And that's just a snippet of the challenges described in Doris's file. By any measure, she was dealt a rough hand.

On Sunday I met with Judy and Marilyn for the first time (we had been e-mailing for the past month or so), and I'm pleased to report that the Doris went on to have a very happy, successful life that gave few hints of the challenges she faced during her childhood. Interestingly, Judy and Marilyn had no idea that their grandfather (who they never met) was an alcoholic, or that their grandmother (who Marilyn never met and Judy met only once, when she was very young) was confined to a mental institution. Doris didn't talk much about those aspects of her life. So my interactions with Judy and Marilyn have been as much of a learning experience for them as it's been for me. I love it when that happens.

Doris's case is probably the strongest example so far of a trope I've been aware of since the start of this project: An adult's assessment of a child -- whether in the form of a report card or in any other format -- is not necessarily that child's destiny. It certainly wasn't in Doris's case. I'm looking forward to telling her full story in a future article on Slate.

Incidentally, I'm slowly building a nice little gallery of these portraits of people posing with their ancestors' student records. You can see the ones I've shot so far here.

Sunday, March 4, 2012

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On the left is Rose Baggini, age 15, as shown on her Manhattan Trade School report card in 1932; on the right, Rose Baggini Vrana, age 95, in her Florida home on March 3, 2012.

Rose is the first -- and so far only -- living connection to Permanent Record. I interviewed her by phone a few weeks ago but didn't know what she looked like because she doesn’t own a camera or a computer. Fortunately, I was able to arrange for one of Rose's friends, Linda Cadovius, to take a photo of her and e-mail it to me. Linda, whose parents were close with Rose, lives nearby and looks in on her from time to time. Big thanks to her for serving as Permanent Record's first remote photographer.

My article about Rose will be appearing on Slate shortly -- stay tuned.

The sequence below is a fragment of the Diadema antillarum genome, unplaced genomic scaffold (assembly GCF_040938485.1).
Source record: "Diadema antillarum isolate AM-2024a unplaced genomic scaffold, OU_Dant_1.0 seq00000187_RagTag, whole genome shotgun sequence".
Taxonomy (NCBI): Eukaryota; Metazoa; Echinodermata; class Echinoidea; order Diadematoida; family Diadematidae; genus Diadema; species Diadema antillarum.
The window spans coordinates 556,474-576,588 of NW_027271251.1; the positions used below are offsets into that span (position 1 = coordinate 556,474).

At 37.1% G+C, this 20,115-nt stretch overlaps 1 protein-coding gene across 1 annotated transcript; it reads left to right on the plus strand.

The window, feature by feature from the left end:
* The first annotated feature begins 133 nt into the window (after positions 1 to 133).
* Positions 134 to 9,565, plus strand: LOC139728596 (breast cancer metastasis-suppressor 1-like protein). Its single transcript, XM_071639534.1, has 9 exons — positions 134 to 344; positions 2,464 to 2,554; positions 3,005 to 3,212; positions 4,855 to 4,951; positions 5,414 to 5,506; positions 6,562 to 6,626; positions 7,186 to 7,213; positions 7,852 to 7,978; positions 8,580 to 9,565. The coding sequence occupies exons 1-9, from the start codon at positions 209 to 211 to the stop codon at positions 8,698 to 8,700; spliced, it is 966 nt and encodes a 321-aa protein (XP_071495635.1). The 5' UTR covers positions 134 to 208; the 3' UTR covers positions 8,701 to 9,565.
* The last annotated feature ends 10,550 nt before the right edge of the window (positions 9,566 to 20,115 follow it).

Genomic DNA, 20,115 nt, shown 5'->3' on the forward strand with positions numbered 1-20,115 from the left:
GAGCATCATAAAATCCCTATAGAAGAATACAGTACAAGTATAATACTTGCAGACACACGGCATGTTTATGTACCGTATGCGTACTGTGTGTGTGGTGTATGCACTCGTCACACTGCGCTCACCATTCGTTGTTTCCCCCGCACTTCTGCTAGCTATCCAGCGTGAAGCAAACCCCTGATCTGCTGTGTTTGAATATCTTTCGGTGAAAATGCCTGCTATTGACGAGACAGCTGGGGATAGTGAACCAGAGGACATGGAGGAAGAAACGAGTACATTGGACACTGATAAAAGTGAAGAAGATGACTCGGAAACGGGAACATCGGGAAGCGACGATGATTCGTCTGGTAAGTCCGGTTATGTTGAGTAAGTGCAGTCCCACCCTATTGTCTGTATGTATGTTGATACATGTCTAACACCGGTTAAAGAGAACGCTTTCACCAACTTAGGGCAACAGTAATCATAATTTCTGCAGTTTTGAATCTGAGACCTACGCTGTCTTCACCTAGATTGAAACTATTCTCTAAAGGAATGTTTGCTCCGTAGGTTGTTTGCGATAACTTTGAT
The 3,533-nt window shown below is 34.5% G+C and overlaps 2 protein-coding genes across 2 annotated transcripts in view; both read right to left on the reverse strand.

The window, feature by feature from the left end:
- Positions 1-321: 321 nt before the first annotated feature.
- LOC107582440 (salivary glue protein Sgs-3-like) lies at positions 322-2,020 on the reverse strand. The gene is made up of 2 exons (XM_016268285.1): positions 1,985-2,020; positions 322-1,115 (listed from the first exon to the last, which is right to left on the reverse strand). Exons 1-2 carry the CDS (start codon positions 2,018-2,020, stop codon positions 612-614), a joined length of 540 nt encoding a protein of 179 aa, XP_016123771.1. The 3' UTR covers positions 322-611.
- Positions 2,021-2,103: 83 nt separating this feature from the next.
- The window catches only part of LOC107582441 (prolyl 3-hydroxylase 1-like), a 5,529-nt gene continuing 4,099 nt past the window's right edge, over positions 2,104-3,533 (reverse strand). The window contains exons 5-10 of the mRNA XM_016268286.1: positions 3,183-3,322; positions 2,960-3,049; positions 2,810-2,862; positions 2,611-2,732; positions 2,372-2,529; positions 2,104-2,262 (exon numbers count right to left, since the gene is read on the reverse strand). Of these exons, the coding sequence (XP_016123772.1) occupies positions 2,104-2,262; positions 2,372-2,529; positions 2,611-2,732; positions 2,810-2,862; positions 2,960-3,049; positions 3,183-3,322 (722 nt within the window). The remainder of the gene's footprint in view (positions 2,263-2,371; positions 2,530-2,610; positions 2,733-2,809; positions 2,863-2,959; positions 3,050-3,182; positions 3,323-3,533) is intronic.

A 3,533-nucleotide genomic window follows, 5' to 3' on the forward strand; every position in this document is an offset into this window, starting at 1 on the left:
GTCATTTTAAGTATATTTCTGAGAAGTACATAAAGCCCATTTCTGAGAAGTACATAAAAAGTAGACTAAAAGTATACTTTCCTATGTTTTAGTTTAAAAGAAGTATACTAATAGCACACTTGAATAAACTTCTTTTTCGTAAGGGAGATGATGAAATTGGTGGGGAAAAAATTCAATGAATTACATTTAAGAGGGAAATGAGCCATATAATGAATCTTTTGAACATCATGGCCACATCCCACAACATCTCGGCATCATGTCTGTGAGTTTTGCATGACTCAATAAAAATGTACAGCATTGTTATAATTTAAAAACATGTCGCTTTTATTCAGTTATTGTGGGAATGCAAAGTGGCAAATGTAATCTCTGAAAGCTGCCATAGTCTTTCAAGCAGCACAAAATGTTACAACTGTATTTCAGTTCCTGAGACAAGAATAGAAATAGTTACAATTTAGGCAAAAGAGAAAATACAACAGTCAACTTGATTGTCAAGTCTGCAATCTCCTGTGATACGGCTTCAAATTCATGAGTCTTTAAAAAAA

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Update: Remember all that stuff that I found in the pocket of an old jacket? I contacted the vintage shop where I bought the jacket and told them the whole story. "We receive a lot of merchandise, so we usually just pat down the items instead of checking each pocket," the owner told me. "I'm sure we've sold back hundreds of stray dollars and coins over the years." So much for my theory that they put random ephemera in random pockets, just for fun.

Meanwhile, my thanks to everyone who weighed in on the question of whether I should contact Ann Marie Kroznuski (the widow of the man whose stuff was in the pocket). For the record, my whole "Should I get in touch with her?" thing was meant to be rhetorical -- I don't plan to contact her.

Why not? Mainly because I think doing so would be selfish. When I track down a report card family, I gain information from them but I also provide lots of information for them regarding their ancestors, so it feels like a fair exchange. That's one of my favorite things about Permanent Record -- I'm giving as well as taking. But if I were to contact Ann Marie Kroznuski, it would probably be interesting for me (I'd get to ask her questions about the jacket, about her late husband, etc.), but what would she get out of it? A reminder of a check that she bounced years ago? Feels like a pretty one-sided interaction, which wouldn't be fair to her. So I don't think I'll be going there.